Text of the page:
The time has come for a Great Lakes Economic Strategy and Foreign Trade Zone

The United States (U.S.) and Mexico are partnering to create cross-border economic strategies, such as the Cali-Baja Bi-National Mega Region. Baltic countries are joining forces to develop a macro-regional economic strategy.

So too are countries along Danube River and in the Persian Gulf. Specialized economic development zones, also known as Free Trade or Foreign Trade Zones (FTZ), now numbering in the thousands around the globe, are often a unique feature of these multi-national and bi-national efforts.

What these countries are doing to spark cross-border collaboration, trade, innovation, tourism and foreign direct investment weighed heavily on me as I began planning the Council of the Great Lakes Region’s first Great Lakes Economic Forum in Chicago last April. I had a strong sense from these developments that a new conversation was urgently required in the Great Lakes and St. Lawrence Region to explore how we are positioning this region to win in today’s borderless, global economy.

What I didn’t know was whether government leaders, policy experts and business executives agreed with me, especially given the historical success of the region and the competitive nature of its individual states, provinces and big cities. To my surprise and delight, 150 participants from government, academia, industry and the nonprofit sector registered. Even better, a who’s who of speakers signed on to speak, including Canada’s Governor General David Johnston, Illinois Governor Bruce Rauner, Chicago Mayor Rahm Emanuel, Saint Lawrence Seaway Administrator Betty Sutton, and our respective Ambassadors – Gary Doer and Bruce Heyman.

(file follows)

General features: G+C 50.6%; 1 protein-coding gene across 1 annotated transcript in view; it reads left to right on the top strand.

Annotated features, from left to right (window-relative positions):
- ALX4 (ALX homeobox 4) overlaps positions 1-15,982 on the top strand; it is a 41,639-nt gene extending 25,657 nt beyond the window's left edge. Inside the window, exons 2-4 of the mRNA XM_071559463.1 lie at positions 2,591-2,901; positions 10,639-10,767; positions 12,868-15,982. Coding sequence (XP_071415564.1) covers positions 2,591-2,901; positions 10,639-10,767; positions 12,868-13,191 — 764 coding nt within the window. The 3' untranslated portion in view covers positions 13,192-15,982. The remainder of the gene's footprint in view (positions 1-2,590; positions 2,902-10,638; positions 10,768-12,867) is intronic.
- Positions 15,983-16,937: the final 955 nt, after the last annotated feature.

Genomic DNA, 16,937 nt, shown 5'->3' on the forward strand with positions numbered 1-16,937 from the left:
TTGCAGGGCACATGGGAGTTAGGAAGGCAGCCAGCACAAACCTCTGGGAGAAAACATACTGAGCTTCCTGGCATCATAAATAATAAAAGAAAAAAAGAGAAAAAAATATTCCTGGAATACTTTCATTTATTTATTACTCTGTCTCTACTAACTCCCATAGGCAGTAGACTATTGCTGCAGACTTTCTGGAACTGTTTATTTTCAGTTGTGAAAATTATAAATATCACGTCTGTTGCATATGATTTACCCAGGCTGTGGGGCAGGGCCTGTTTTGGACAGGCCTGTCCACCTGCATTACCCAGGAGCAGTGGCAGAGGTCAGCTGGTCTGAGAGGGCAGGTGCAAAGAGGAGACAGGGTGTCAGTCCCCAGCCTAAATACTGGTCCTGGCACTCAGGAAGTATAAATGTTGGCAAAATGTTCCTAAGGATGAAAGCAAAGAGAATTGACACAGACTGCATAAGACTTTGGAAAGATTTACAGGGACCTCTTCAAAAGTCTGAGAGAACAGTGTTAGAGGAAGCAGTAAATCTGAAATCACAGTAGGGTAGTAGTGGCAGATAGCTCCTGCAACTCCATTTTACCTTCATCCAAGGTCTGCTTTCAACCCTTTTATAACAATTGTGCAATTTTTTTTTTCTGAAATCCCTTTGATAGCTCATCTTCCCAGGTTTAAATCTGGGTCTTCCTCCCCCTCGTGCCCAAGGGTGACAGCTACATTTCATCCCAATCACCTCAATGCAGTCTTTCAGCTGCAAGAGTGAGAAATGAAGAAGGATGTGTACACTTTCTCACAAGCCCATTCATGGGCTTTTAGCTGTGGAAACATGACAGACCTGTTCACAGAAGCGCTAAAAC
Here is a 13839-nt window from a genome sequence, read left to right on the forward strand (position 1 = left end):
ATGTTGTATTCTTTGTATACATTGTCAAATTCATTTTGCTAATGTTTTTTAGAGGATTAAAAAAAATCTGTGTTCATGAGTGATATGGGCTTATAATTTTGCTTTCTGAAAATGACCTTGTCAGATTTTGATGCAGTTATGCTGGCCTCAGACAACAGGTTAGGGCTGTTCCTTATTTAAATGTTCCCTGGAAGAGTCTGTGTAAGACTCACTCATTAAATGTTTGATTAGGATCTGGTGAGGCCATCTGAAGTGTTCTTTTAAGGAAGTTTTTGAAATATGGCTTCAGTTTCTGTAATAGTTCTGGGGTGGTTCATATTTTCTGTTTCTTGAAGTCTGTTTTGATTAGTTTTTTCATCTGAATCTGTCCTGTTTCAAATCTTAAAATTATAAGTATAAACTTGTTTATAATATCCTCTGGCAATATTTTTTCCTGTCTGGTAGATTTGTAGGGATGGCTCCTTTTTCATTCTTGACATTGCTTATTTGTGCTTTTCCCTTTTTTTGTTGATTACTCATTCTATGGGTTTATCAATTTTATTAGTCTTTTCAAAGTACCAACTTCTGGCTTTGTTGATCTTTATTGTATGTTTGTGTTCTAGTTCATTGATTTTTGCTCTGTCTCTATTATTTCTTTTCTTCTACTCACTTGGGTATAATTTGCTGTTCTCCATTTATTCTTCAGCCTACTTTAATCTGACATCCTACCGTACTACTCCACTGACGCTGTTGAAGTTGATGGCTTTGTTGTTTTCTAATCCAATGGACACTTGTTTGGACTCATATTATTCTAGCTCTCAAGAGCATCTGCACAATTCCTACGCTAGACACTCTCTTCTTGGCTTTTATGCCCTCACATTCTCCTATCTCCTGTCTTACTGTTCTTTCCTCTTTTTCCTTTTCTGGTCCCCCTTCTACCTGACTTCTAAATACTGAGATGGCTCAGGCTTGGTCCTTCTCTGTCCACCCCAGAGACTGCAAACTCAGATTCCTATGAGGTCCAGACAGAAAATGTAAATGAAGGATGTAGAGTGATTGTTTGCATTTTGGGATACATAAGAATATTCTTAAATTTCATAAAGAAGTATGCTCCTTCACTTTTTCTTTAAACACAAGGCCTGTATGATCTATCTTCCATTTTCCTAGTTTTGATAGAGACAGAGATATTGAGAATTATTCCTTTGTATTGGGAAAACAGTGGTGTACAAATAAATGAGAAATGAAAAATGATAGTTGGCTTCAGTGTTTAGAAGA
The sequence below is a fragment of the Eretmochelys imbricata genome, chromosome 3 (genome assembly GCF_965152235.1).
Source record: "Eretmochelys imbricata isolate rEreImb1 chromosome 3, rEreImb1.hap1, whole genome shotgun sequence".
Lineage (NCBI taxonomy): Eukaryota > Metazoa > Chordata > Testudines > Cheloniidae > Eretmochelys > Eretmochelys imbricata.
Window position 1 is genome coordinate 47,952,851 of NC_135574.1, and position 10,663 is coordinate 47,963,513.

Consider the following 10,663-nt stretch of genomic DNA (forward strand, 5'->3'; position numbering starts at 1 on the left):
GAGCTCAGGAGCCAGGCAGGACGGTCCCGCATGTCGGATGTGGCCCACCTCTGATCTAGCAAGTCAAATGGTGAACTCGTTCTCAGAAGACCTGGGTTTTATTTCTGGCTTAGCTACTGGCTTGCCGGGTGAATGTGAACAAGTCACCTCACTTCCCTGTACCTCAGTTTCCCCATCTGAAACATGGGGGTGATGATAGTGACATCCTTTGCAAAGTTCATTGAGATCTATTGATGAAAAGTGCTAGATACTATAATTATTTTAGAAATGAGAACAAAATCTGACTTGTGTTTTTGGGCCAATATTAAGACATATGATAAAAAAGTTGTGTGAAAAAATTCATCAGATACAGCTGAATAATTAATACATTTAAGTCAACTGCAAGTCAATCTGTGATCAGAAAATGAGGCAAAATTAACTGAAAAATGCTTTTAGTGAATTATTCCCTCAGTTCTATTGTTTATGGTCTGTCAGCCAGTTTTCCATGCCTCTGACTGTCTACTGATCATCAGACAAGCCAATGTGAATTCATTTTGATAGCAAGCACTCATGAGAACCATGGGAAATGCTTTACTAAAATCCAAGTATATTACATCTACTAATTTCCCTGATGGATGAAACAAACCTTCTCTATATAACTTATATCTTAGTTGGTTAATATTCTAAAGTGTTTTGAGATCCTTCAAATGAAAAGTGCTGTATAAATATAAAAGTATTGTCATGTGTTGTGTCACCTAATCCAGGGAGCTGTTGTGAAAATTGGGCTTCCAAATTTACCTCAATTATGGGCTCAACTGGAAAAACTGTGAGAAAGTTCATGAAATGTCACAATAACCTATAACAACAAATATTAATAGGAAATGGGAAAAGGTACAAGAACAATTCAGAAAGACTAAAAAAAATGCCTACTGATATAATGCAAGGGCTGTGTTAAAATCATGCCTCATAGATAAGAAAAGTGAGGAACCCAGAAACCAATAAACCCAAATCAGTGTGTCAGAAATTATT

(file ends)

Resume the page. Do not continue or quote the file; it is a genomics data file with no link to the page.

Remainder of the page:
Three messages emerged from the speeches, discussions and intense networking on the margins of the Forum. First, as a region, we rediscovered there are many more similarities among us than there are differences. Second, we share trade ambitions, opportunities and challenges. Third, we are stronger together than we are apart in today’s global economy. So, where might this lead us?

In considering an action plan for the Great Lakes-St. Lawrence Region since the Forum, I have been reminding myself of the words of the Governor General of Canada and Ambassador Heyman. The former charged the Council to create “a stronger and more dynamic culture of collaboration that harnesses the particular strengths and features of this great region,” while the latter encouraged the Council to make “no small plans” in finding new ways of deepening the U.S.-Canada relationship in the region and growing the region’s economy safely and sustainably.

In this spirit, I propose a bold idea as we begin a new year – the creation of a Great Lakes Economic Strategy and FTZ, which would represent a monumental shift in the way we promote and leverage this vital continental trade corridor and global gateway. And the timing couldn’t be better. As global supply chains are stretched, value chains created, international trade barriers shrunk and new markets opened, macro-regions straddling nations, like the Great Lakes and St. Lawrence Region, are becoming increasingly distinct and important.

To illustrate, the Great Lakes-St. Lawrence Region represents USD$5.8 trillion in annual economic activity. This equates to the third largest economy in the world if it were country, behind only the U.S. and China. Moreover, it accounts for about half of the total value of goods imported and exported between the U.S. and Canada and a third of combined American and Canadian employment. Simply put, this region is an economic juggernaut in North America.